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Homelessness survey results ‘significant’ for Fort Macleod

cassie walmsley

Cassie Walmsley is co-ordinator of the rural homelessness estimation project for Fort Macleod Family and Community Support Services.

Housing instability is an issue in Fort Macleod.
A recent survey revealed 47 people are living in an unstable housing situation.
“For a community our size, 47 people is a significant number,” Town of Fort Macleod chief administrative officer Sue Keenan said.
The results of the rural homelessness survey administered by the Alberta Rural Development Network and conducted in Fort Macleod by Cassie Walmsley were on the agenda of the Nov. 26 council meeting.
The report indicated 58 people who completed the survey in a one-month period had experienced housing instability in Fort Macleod.
Sixty-six per cent of those who responded are men, and 34 per cent are women.
The majority of respondents — 53 per cent — are aged 25-49 years, while 33 per cent are 50-64 years of age.
Nine per cent of people who completed the survey are over 64 years of age, and five per cent are under the age of 25.
Fifty-eight per cent of people who completed the survey are caucasian and 38 per cent are Indigenous.
Thirty-three per cent of people surveyed indicated low income was to blame for their housing insecurity.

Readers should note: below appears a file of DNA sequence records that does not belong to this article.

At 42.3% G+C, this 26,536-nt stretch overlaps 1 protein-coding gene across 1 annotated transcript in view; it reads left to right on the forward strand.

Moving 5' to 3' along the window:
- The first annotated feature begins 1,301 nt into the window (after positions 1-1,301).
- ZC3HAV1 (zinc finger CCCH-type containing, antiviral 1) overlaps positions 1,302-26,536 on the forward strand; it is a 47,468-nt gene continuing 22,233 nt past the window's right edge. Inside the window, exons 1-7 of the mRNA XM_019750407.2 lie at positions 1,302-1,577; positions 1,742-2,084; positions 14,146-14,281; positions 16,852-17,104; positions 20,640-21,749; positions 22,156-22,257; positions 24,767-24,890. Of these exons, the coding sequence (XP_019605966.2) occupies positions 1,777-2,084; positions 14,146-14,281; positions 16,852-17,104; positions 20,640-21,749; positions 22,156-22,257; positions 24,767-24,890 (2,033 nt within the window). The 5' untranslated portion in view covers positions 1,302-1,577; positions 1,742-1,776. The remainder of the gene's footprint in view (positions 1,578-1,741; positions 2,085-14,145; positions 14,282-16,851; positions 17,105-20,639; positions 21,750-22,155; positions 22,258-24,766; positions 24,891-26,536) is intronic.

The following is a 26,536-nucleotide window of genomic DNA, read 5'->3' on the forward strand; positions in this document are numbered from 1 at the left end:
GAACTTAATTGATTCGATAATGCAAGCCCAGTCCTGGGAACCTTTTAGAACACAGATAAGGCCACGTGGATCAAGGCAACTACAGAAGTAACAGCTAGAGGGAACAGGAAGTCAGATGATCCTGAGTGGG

Twenty-seven per cent said addictions and substance abuse were to blame.
Sixteen per cent of people surveyed said their housing instability was the result of conflict in their lives.
An inability to pay rent and mortgages and job loss were other reasons cited for housing instability.
“I think this information will go a long way as we move forward,” Keenan said of work by the Fort Macleod Affordable Housing Coalition.
Homelessness is defined as the situation of an individual or family without stable, permanent, appropriate housing, or the immediate prospect, means and ability of acquiring it.
Walmsley conducted the survey in October for Fort Macleod Family and Community Support Services (FCSS).
She partnered with Affordable Housing, Foothills Centre, Salvation Army, Kids First Family Centre, the RCMP, Fort Macleod Library and Training Inc. and other agencies to reach people.
The 10-minute survey asked questions about current and past living situations, employment, demographic information, citizenship and immigration status and income sources.
Fort Macleod was one of 21 rural Alberta communities taking part in what will be one of the largest rural data collection projects on unstable housing ever completed.
Fort Macleod received a $5,000 grant from the Alberta Rural Development Network to carry out the project. It is one of 14 communities to receive funding.
The project, which is just the fourth-ever count of rural unstable housing in North America, is a partnership of the Family and Community Support Services Association of Alberta and the Alberta Rural Development Network.
Research suggests that 35,000 Canadians are homeless on any given night, that 235,000 Canadians experience homelessness in a year, and that homelessness costs Canadians $4.5-billion each year.

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